The past year I traveled to Italy a lot due to work commitments (specifically Milan) and needless to say that after a long day, the first thing I looked forward to was having any pasta from any restaurant in Milan since they all do exceptional fresh pasta. And when my work there was complete, I worried that my access to well-made pasta is over.Well worry no more, the chefs at La Fiamma will provide you with freshly made pasta similar to the ones served in Italy.
The second pasta dish we tried was the tonarelli al astice, which is a tonnarelli pasta with Canadian lobster, garlic, bisque and cherry tomatoes. Tonnarelli is a variety of egg pasta typical of the region of Lazio similar to spaghetti alla chittarra. The lobster was cooked just right and the bisque infused sauce lent the right headiness needed for this pasta – an excellent combination.
Sabella insisted that we try the lasagna as he passionately insisted that the authentic Italian version is dramatically different than that we are normally used to.
My verdict on that one is that I agree. Never have I ever tasted lasagna so simple like the one at La Fiamma. This lasagna had multiple thin layers of pasta sheets with a simple quantity of light tomato, Bolognese sauce and mozzarella cheese.
Another main course that we ordered was a non-pasta dish. It was the fileto di manzo al funghi porcini e pepe rosa which is the beef tenderloin with porcini mushroom sauce and pink peppercorn. Oh that dish! If you had to order only two things from the La Fiamma menu then I urge you to go for the cappeletti pasta and this fileto di manzo.
The artistic presentation, the freshness of the meat, the delicacy of the sauce, simple perfection! I learnt another expression from Sabella that night and it is scarpetta. Scarpetta is an Italian phrase close to the heart of everyone who has enjoyed a delicious plate of pasta with sauce. It literally means ‘make the little shoe’ and it refers to the small piece of bread used top mop up the last of the sauce on your plate. When we finished eating the main courses, I saw Sabella take some bread and dip it in the remainder of the pasta sauce from the lobster tonnarelli. Again this is another moment when I was transformed to the age of nine years old to the house of my other grandmother, where after having the typical Bahraini breakfast of egg and tomato, my grandma and aunts would take out new slices of Bahraini khoboz from under the bread towel (the towel was supposed to keep the bread from drying up) and then we would all break the bread into small pieces and slide it on to the plate to eat the remaining concoction that came out of the spicy tangy egg tomato. So it looks like we have here our own Bahraini ‘scarpetta’ .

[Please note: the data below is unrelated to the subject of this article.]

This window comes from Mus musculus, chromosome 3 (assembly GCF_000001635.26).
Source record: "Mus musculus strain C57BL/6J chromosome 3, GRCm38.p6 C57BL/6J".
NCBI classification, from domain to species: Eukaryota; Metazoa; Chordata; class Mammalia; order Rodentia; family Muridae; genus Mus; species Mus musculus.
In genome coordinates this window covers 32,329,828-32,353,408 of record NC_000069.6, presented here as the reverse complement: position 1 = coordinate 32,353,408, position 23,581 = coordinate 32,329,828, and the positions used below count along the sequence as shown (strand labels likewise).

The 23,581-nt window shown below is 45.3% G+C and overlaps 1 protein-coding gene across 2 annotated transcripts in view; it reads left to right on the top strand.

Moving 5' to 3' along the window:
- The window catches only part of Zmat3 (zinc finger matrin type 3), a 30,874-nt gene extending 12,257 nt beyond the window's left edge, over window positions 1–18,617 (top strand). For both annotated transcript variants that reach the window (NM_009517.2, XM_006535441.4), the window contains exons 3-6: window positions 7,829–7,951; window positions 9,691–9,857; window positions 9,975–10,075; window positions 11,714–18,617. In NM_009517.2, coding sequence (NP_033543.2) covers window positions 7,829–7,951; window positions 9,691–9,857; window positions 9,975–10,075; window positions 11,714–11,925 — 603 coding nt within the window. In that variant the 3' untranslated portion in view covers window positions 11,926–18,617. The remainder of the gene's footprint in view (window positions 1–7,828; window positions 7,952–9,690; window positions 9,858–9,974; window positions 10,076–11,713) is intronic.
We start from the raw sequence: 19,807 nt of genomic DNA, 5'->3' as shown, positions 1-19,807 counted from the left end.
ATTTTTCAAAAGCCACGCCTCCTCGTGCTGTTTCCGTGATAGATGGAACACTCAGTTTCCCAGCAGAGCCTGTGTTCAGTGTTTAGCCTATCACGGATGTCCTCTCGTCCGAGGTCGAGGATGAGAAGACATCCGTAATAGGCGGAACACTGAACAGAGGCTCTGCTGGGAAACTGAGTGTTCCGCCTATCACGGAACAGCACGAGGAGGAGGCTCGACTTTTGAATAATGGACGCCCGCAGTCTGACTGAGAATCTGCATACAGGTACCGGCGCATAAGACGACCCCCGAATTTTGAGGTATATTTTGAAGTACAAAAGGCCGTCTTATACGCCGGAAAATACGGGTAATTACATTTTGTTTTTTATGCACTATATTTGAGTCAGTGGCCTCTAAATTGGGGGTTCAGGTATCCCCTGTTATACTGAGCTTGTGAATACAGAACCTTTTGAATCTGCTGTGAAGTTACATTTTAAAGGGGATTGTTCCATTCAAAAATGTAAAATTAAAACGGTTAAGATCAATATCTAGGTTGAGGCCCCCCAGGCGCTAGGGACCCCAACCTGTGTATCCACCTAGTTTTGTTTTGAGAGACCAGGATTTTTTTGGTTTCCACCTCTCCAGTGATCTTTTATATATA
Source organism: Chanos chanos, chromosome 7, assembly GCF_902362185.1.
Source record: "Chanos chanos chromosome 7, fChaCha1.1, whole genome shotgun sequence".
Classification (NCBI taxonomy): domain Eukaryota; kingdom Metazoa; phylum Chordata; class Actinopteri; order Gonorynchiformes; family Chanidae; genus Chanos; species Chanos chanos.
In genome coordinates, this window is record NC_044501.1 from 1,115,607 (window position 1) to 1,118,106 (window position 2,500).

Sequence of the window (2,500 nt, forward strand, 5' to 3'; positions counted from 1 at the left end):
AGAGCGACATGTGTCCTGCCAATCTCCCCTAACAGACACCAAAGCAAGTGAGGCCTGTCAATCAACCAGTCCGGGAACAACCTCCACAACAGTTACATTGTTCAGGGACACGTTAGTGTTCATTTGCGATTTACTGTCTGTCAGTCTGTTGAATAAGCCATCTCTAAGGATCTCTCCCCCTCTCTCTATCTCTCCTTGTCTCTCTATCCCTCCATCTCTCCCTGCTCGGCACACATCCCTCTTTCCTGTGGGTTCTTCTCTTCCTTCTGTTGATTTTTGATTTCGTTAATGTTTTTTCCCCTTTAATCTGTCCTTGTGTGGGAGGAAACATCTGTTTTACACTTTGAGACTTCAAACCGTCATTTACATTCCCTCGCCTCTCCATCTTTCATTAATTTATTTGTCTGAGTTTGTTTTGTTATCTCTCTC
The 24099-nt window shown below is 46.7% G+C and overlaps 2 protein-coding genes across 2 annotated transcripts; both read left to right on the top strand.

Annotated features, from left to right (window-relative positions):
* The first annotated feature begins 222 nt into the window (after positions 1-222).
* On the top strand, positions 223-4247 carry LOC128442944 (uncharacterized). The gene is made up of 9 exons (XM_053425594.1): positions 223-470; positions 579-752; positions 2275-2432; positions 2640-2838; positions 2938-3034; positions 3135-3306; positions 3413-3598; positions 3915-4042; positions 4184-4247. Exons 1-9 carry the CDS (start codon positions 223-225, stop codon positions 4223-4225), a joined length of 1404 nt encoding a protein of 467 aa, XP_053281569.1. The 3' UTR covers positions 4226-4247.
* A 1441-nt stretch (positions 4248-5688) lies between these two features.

And the best way to end a great meal is having La Fiamma’s fabulous tiramisu. The tiramisu I had in La fiamma was as good as the ones in Milan. The luscious mascarpone cream topping, the espresso soaked savoiardi biscuits and topped with rich cocoa powder was heavenly and the portion is so generous that it can be shared by two. We also had the Meringa con gelato alla vaniglia e frutti di bosco, which is a delicious vanilla ice cream wrapped in a crunchy meringue case and with a side of mixed berries. I have a habit of always eating dessert with a small cup of espresso. But this is the wrong way according to the Italians who take pride in all their coffee rituals. So my espresso came after the dessert and not with it like we Bahrainis do.
Timings: Mon-Wed 7pm -11 pm
Thu-Sat 12.30 -3pm, 7pm-11pm
Friday: lunch time is brunch
La Fiamma Sofitel Bahrain Zallaq
Tel: 17 63 63 63